Nature and Role of Marketing Analysis (Byte Size)
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Nature and Role of Marketing Analysis (Byte Size)

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The analysis of the market is an important part of any overall evaluation or implementation of a marketing strategy. The techniques employed by analysts can be used to assess the correct marketing mix, changing market structures, support or reject hypotheses that have been proposed and forecasting or estimating market potential, to name but a few. This course looks at the differences within data, the range of data that can be encountered in marketing analysis and some of the main techniques used in the evaluation of such data.

A marketing analyst makes use of a wide selection of techniques from the quantitative methods in order to explain the market, forecast elements of the market and support management and corporate decision making.

The course will examine techniques from the quantitative methods which find widest use in the analysis of markets, such as hypothesis testing, which can be used to examine data and statistics from samples with a view to supporting or rejecting assumptions about the market population. Regression and correlation will be examined as techniques that can be employed to assess the existence and strength of relationships within a market and also their use as a possible forecasting tool. Finally, an introduction will be made to a range of multivariate techniques, which have found widest use in marketing analysis in the analysis of data from questionnaires. It is quite common to link the multivariate methods to enrich analyses. The section covering these methods will make use of a case study to demonstrate this.

Modern approaches to analysis make wide use of questionnaires to obtain primary data and computer software to analyse data. The first section of this course will therefore introduce different types of data and the approaches to coding data for analysis. There exists a wide range of statistical packages to analyse data; probably the most widely used package in the UK is Statistical Package for Social Sciences (SPSS), which has been used to facilitate analyses for this course.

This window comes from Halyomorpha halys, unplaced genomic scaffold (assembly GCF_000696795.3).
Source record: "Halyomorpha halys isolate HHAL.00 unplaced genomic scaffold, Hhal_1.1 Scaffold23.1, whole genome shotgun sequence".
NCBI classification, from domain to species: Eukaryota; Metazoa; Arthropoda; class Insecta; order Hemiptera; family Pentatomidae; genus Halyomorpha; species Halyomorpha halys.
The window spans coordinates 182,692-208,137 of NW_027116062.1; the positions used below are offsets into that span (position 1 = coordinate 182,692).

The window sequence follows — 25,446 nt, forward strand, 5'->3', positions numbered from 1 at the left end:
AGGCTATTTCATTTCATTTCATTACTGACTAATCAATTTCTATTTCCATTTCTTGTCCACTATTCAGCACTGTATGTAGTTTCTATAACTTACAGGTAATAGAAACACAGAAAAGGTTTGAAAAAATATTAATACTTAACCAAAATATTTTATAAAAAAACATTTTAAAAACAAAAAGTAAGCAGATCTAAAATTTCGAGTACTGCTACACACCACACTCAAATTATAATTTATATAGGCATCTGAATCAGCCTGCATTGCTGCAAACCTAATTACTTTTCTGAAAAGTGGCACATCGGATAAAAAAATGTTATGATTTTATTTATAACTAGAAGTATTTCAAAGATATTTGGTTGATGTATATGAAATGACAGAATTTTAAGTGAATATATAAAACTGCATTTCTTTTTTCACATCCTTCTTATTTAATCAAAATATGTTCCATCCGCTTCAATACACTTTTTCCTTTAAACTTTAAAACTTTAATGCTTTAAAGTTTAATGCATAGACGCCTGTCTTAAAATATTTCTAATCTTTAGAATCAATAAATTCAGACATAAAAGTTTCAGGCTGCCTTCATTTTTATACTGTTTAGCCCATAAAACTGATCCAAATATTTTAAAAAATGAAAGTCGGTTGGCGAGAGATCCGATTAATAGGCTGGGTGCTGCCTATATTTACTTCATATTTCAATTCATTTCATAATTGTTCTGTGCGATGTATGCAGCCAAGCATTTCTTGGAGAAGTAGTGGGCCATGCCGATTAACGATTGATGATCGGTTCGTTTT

By the end of this course you should be able to:

Section 1

  • Explain the use and application of variables.
  • Distinguish between the different principal types of variables.
  • Explain and identify four categories of data measurement.
  • Understand the procedures for coding data.
  • Distinguish between the methods of summarising data using location and dispersion measures.

Section 2

  • Calculate a standard Z score.
  • Set up a confidence interval with known parameters.
  • Appreciate what is meant by an hypothesis and understand the difference between a null hypothesis and an alternative hypothesis.
  • Undertake an hypothesis test and appreciate the importance of significance in hypothesis testing.
  • Undertake a chi-square test on two-dimensional data (hypothesis on non- parametric data).

Section 3

  • Understand the nature of bivariate data and straight-line relationships.
  • Measure the strength of linear relationships between variables using coefficients of correlation and determination.
  • Determine a least squares regression equation and line.
  • Estimate and forecast future data values using technique of interpolation and extrapolation.
  • Be familiar with one approach to the analysis of a time series set of data.

Section 4

  • Explain the concept of multivariate analysis in marketing.
  • Describe the application and use of a range of multivariate methods as individual techniques.
  • Describe the application and use of a range of multivariate techniques linked in an analysis.
  • Interpret printouts from a statistical package (SPSS).